~ Carol Black
 Read her wonderful full article here.

Clare Island
April 2017
Most parents I know have pretty good instincts when it comes to their children. After all, it is already mapped out for us, in our bones and gut, there for us like a safety net when we need it. It's there even when we can't see it. It's a map that was drawn by our mother's mothers and their mothers before them. Each line carefully added as experience drew their hand, in beautiful curves that echo a sleeping child's cheek, and sharp, painful angles that hurt but are overcome, and without knowing it we are adding to it day by day for our children. Some lines reinforcing what is already there, some finding new inlets, islands, mountains, valleys, and places that cannot be seen or found other than by closing your eyes and looking into your heart. But all of it tracing the outline of something that is deeply inherent in us, that is deeply rooted in our ancestral culture, in our place on this planet, wherever that may be. And if we know how to listen, those whispers tell us the truth we already know.

Clare Island
April 2017
From the time I was a child, I was always a little outside things, always in the edges, never the centre. I was defiantly different, even though this was often a difficult and lonely place to be, but I had no choice, for I had a very loud internal voice that had no problem overriding those other questioning voices when it really mattered.
But when I became a parent, for the first time in my life I was aware of that inner voice, aware my instinct was louder than those other voices. It was like suddenly being released and being able to turn my head to see who it was that had been there beside me all those years, that voice in my ear; and it was me. But my voice was not just one voice, but generations of my mothers, the voices that many of them most likely never had in life.

Sandycove
May 2017
But lets be honest. Sometimes those other voices, call them cultural, societal, whatever you want, they drown out that other inner instinct that knows what is best for our children, and without questioning it we step in (to the straight) line and put our heads down.
We consume, we buy, we don't think about the cost to the planet, to humanity of every single thing we use because we would go mad with guilt and grief. We just carry on.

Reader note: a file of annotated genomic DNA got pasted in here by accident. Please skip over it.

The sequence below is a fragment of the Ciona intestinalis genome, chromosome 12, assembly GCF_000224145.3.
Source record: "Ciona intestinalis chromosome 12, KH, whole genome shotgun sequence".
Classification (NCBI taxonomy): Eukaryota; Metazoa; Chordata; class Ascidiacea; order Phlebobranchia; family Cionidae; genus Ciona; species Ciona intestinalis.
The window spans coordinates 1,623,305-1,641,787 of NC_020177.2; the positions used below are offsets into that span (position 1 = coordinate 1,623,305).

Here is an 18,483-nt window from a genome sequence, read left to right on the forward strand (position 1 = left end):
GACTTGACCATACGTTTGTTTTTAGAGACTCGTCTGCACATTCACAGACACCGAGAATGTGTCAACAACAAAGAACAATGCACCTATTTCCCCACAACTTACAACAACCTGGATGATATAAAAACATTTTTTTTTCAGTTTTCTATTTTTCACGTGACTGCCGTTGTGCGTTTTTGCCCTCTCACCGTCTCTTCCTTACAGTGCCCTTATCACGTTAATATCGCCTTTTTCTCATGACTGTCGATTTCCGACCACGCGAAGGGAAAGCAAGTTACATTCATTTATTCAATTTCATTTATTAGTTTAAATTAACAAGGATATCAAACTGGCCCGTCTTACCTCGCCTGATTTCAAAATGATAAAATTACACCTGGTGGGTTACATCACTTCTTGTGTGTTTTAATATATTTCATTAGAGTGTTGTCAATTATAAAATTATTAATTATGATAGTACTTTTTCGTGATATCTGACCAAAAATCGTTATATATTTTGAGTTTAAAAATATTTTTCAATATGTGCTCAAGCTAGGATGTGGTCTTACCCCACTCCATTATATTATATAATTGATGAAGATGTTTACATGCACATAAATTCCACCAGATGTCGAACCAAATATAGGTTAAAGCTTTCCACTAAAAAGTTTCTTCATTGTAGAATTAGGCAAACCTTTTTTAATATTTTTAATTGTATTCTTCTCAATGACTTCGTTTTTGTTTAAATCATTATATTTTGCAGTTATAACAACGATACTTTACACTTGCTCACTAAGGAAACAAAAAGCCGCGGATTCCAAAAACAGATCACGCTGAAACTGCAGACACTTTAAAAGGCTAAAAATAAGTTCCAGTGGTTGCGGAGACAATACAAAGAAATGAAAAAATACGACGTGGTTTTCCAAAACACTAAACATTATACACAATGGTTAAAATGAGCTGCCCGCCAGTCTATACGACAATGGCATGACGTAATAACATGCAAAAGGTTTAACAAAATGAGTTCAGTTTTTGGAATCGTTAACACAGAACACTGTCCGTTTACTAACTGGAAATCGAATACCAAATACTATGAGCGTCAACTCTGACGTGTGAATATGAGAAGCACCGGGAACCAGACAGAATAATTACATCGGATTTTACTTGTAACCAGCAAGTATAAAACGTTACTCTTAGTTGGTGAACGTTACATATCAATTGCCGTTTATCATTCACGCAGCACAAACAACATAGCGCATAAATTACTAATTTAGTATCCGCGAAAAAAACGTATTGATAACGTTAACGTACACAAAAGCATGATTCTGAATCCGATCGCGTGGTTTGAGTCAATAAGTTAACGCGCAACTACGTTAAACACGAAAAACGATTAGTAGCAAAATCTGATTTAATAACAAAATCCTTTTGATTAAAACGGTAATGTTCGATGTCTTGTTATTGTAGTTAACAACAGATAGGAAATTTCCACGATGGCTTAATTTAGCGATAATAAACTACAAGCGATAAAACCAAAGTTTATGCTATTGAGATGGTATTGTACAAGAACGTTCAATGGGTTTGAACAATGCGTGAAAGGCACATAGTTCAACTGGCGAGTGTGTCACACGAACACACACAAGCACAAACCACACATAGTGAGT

We send our children to school even when they cry because we don't know what else to do. For if we don't know that a question needs to be asked, how will we know to ask it? 
And do we know where to find answers we can trust?
But ask the why, and the why and the further why, and the neverending why, until you get to the heart of it and find either the true-for-you answer, or you find there is nothing there after all.
You'd be surprised just how often there is simply nothing there - no substance to a cultural belief you've always held as true.


Sandycove
May 2017
Outside my window, seagulls are crying in the rain like emergency sirens, echoing around the hillside, the alarm in their voices has my ancestral antenna twitching. I cannot ignore it.

It's time to listen to ourselves again, my friends. Listen to your children, to the wildness in them that still knows themselves and what they and the world needs, that still speaks the language of Anima mundi.

Every day we tell ourselves a story and we believe it. Every word.
So what is it you want to believe? That you can be true to yourself and live a life that is authentically yours? It's not easy taking that first step, but that's the hardest one. After that it gets easier. Tell your story to whoever will listen, and miracles will happen. You will find others who feel the same, and that's when magic happens.

We create the world we want to live in. Every day.

And here's something to ponder : you are already doing it, so what is that world going to be?

Sandycove
May 2017

The long day wanes: the slow moon climbs: the deep
Moans round with many voices. Come, my friends,
‘Tis not too late to seek a newer world.
– Alfred, Lord Tennyson

1 comment:

Martin said...

Great post and stunning pictures, Ciara. I must make time to check out the links, too.